A blog post by Rachel Schwenke
Last Sunday, as I was attending to the craziness of Sunday mornings with youth and parents gathered round, I lost track of my 3 year old daughter Lily at church. At first, I just assumed she was playing with the other kids in the lobby or dining hall. Then I broadened the search to include my office, the youth room, and the reception area, where there is candy to tempt her. I hoped she wasn’t playing in the sanctuary and falling into the baptismal (again)! I recruited some teens to help, and we started searching all the bathrooms and possible hiding spaces.
Finally, as the worship service was about to start I had to start the missing child protocol and involve the security team. Lily was found, quietly sitting alone in the education wing in her Sunday School classroom. Sunday School wouldn’t start for another hour and a half, but she was ready. Lily was reading her children’s bible, getting lost again in the story of Jesus’ birth.
I was reminded of the story in Luke chapter 2 of Jesus’ parents losing him in Jerusalem after the festival of the Passover. Just as his parents thought Jesus was in the group traveling together, I assumed Lily was hanging out with the youth who have adopted her as their little sister. And just as Jesus surprised his parents by talking with the teachers in the temple, Lily surprised me by waiting in the place where she loves to hear the stories of Jesus.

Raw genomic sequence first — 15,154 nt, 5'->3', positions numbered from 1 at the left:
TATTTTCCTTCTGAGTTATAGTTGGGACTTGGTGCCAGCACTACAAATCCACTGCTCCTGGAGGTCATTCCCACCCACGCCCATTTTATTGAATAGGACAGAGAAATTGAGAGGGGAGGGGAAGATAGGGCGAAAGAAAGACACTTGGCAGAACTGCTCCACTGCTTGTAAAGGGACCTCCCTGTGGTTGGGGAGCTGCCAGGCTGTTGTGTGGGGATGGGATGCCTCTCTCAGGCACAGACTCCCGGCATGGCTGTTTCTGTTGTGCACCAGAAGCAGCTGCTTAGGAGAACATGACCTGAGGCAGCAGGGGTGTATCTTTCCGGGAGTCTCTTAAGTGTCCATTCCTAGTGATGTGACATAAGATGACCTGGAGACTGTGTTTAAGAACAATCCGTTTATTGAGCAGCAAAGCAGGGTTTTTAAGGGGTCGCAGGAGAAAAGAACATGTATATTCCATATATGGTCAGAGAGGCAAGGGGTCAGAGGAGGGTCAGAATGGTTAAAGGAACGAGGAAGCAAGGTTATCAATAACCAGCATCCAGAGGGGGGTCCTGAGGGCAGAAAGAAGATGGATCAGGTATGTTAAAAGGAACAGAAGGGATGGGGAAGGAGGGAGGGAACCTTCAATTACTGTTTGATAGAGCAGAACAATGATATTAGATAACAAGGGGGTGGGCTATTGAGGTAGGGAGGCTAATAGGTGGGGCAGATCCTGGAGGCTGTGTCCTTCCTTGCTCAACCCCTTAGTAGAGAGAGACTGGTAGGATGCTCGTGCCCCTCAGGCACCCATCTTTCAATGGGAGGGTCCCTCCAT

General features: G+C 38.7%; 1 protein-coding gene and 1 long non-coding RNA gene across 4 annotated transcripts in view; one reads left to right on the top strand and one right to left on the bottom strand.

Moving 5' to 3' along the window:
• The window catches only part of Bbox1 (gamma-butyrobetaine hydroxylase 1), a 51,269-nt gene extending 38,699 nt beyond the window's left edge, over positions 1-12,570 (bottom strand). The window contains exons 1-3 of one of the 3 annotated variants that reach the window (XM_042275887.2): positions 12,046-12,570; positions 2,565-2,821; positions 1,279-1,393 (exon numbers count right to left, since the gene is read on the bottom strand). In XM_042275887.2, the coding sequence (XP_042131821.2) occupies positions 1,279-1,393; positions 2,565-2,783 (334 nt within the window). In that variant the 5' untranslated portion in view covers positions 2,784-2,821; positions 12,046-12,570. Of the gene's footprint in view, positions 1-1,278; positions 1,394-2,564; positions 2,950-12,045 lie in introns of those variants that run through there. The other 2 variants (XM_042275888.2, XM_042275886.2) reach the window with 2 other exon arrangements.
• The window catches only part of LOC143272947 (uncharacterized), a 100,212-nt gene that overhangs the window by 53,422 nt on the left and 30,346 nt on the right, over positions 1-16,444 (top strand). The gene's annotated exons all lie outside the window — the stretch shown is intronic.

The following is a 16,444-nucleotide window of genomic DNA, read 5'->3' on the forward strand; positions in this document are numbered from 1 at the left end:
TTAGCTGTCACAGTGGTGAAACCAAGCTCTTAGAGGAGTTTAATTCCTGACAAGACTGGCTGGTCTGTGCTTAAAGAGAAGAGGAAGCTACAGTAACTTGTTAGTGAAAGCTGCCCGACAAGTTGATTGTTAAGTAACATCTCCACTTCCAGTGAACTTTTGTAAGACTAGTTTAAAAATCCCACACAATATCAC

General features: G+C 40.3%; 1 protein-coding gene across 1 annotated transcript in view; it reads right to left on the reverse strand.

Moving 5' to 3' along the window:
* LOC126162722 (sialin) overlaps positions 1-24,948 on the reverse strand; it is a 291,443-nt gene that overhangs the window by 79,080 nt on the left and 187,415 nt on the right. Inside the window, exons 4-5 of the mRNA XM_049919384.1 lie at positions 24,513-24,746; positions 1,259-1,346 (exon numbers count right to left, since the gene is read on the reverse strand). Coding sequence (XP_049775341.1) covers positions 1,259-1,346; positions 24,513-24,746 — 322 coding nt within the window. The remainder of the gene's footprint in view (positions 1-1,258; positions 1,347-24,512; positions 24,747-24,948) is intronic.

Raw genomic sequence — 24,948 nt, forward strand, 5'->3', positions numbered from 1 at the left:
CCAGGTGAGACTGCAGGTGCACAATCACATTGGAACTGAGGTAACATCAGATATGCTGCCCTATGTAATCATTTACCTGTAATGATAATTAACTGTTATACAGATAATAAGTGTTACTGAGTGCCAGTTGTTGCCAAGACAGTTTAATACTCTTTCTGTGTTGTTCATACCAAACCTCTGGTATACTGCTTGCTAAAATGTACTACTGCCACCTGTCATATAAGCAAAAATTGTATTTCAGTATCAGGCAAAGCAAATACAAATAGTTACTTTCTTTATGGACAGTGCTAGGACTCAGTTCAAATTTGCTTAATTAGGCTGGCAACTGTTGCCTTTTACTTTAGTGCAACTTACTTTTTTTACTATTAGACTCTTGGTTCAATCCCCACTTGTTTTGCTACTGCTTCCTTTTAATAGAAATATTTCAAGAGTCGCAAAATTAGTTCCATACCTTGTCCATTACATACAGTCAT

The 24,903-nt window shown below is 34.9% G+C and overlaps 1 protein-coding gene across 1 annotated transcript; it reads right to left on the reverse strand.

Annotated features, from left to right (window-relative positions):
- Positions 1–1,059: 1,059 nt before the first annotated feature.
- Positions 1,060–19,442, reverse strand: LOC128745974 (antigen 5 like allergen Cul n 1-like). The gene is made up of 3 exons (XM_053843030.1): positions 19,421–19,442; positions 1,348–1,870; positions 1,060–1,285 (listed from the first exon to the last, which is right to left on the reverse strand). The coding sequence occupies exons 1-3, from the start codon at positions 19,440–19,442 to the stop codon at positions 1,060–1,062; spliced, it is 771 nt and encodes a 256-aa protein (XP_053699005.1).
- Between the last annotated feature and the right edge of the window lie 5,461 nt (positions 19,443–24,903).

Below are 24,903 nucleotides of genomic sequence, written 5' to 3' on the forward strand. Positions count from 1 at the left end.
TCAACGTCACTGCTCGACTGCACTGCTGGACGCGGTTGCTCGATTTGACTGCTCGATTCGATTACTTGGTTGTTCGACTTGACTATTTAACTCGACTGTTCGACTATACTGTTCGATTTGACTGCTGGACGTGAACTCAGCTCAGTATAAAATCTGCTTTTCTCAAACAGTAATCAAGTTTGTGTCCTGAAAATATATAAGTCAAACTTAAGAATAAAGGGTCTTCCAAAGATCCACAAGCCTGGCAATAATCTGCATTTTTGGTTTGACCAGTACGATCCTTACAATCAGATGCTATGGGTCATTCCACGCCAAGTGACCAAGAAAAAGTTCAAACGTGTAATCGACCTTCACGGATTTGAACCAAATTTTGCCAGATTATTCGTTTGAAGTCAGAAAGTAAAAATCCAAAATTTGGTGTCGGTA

This advent season my children have been diving deep into Christmas anticipation. They have been getting “lost in the holiday,” wrapped up in the wonder of the story. Every night before bed, they want to hear about Mary and the angel, or the wise men following the star, or when there was no room in the inn. The nativity set we have displayed is the favorite toy of the month — and all the animals are missing at least one ear to show how well they are loved.
I have been talking with our youth this month about what stories they love. Many of the teens are caught up in the Hunger Games, or eagerly anticipating the Hobbit movie, or re-reading the Harry Potter novels. I too love that feeling of being caught up in a story, waiting until the very next moment when you can pull away from your work to escape again into the narrative. I have been learning from Lily about getting lost in the Christmas story.
How are you lost in the wonder of the holiday? How can we share that same wonder with those we teach and lead?
Rachel Schwenke loves youth ministry and community development. She has been leading for over 13 years in the Minneapolis area empowering leaders and serving urban youth. She is currently the Director of Youth and Family Ministries at First Lutheran Church in Columbia Heights, MN.
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